Peers call for long-term council support for adoptive parents

6 Mar 13
Local authorities should be legally required to provide continuing support to adoptive parents, peers said today.

By Richard Johnstone | 6 March 2013

Local authorities should be legally required to provide continuing support to adoptive parents, peers said today.

The Lords select committee on adoption legislation said many adopted children were vulnerable and often had a range of complex support needs following neglect and abuse. However, councils were under no obligation to provide support once adoptions were agreed.

Providing additional help would ensure placements were stable and would achieve the positive outcomes intended, the committee said.

Peers also urged the Department for Education to ensure its drive to speed up the adoption process was not at the expense of other options for children, such as kinship care.

Ministers should also do more to encourage councils to set up joint adoption services with neighbouring authorities and adoption agencies.

The committee’s report, Adoption: post-legislative scrutiny, examined the existing adoption laws and made a number of recommendations for change. This is the first time a Lords select committee has been established specifically to undertake such scrutiny. The main pieces of legislation affecting adoption are the Adoption and Children Act 2002 and the Children and Adoption Act 2006.

Committee chair Baroness Butler-Sloss said the committee welcomed the steps the government had taken to improve the adoption process, including the launch of the Action Plan for Adoption.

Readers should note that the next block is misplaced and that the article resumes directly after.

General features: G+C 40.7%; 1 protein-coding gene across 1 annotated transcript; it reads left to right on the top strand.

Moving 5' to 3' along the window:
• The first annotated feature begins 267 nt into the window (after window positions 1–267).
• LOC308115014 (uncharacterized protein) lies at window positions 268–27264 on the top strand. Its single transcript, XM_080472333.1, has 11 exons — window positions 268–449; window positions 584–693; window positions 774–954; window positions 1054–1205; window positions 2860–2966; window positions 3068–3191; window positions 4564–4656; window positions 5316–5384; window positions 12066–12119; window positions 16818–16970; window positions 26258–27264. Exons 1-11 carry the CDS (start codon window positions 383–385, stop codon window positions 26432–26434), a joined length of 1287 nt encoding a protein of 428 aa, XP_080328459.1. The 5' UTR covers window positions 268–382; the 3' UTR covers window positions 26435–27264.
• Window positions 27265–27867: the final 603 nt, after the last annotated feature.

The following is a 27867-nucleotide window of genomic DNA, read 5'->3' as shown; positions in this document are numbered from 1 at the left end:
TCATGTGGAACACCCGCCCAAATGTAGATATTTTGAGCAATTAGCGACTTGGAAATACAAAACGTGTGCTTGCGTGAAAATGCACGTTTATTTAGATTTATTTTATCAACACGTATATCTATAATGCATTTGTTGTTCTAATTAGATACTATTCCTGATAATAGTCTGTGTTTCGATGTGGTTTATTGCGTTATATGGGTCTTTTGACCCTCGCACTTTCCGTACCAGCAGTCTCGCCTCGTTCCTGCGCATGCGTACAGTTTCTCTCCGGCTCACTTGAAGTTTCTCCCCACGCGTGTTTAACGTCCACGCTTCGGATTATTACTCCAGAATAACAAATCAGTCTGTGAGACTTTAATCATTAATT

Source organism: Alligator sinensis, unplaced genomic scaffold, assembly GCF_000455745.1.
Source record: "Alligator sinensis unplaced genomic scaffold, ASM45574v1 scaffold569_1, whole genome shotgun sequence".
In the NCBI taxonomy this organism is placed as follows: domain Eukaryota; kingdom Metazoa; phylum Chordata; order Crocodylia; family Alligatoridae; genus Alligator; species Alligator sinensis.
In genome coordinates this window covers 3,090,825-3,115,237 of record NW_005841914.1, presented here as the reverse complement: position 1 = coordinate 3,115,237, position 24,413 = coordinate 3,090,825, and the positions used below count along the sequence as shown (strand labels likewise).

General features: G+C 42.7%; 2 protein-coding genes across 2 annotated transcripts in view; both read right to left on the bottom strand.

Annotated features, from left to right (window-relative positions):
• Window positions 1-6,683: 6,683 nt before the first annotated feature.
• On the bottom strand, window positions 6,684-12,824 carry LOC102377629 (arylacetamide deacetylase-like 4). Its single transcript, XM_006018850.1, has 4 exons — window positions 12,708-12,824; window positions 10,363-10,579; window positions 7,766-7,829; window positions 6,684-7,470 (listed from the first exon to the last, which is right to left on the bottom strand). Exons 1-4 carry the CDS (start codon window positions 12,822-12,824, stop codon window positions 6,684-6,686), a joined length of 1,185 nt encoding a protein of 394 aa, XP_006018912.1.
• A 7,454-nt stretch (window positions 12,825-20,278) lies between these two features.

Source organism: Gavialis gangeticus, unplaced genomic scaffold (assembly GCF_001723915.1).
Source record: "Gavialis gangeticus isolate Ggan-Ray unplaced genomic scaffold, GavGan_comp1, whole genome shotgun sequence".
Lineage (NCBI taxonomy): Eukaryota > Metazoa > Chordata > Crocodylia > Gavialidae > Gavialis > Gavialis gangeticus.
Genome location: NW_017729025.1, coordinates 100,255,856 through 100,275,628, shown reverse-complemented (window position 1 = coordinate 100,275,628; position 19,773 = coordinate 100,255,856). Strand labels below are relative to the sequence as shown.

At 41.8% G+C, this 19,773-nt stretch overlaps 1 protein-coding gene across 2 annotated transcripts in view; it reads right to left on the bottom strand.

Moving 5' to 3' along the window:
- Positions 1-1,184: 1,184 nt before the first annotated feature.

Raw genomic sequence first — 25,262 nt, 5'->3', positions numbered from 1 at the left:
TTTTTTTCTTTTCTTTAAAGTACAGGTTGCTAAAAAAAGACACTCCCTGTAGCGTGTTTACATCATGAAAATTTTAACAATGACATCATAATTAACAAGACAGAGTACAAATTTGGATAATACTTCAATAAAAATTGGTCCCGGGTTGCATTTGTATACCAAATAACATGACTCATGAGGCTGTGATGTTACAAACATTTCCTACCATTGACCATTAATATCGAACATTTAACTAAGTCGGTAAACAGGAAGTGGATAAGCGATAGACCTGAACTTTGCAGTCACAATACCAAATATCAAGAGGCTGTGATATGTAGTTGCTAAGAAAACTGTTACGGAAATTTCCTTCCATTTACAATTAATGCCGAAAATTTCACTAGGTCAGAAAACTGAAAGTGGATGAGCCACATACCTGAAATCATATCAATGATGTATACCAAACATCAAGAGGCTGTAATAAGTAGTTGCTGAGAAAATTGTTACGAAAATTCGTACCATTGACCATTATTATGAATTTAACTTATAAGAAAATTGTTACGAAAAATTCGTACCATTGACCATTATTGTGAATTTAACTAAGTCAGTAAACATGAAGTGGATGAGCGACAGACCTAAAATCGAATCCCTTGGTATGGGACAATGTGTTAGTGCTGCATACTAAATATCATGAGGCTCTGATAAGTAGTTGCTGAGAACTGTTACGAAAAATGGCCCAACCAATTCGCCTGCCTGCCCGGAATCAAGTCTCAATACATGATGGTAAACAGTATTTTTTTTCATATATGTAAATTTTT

However, she added: ‘More needs to be done to ensure the best outcomes for all children in care.’ Post-adoption support was ‘the most pressing issue’ to ensure the best outcome for children.

‘Children adopted from care have a range of needs due to their early life experiences, often of abuse or neglect, which are not resolved simply by being adopted. We are concerned that the provision of post-adoption support is often variable and sometimes inadequate. Support services are critical in ensuring placement stability and in achieving the happy outcomes which adoption is designed to deliver.

‘We recommend a statutory duty on local authorities and other service commissioning bodies to ensure the provision of post-adoption support. Inevitably, there will be concerns about resourcing this support, but calculations of cost need to take into account the significant amount of money which local authorities save when a child is adopted from care.’

Responding to the report, a Department for Education spokeswoman said the government would announce details of an Adoption Passport in the next few weeks, which would outline the support adopters were entitled to.

‘We make no apologies for wanting children to be offered loving homes quickly,’ she said. ‘It currently takes almost two years to place a child – denying them routine, stability and the opportunity to bond with their parents. ‘We know adoption is not right for every child [and] driving up the skills of social workers will allow them to judge what is best for each child. We are taking forward an ambitious programme of work to improve fostering services and we will shortly announce our reforms to residential care.’

The Local Government Association insisted many adopters had a relationship with councils ‘long after they adopt.’

David Simmonds, chair of the LGA’s children and young people board, added: ‘For adoptive parents to receive the quality and level of support they need, it will be important that government matches any new statutory duty placed on local authorities with the extra money needed to provide it while making sure we still have the flexibility to tailor support to the particular needs of individual families.’


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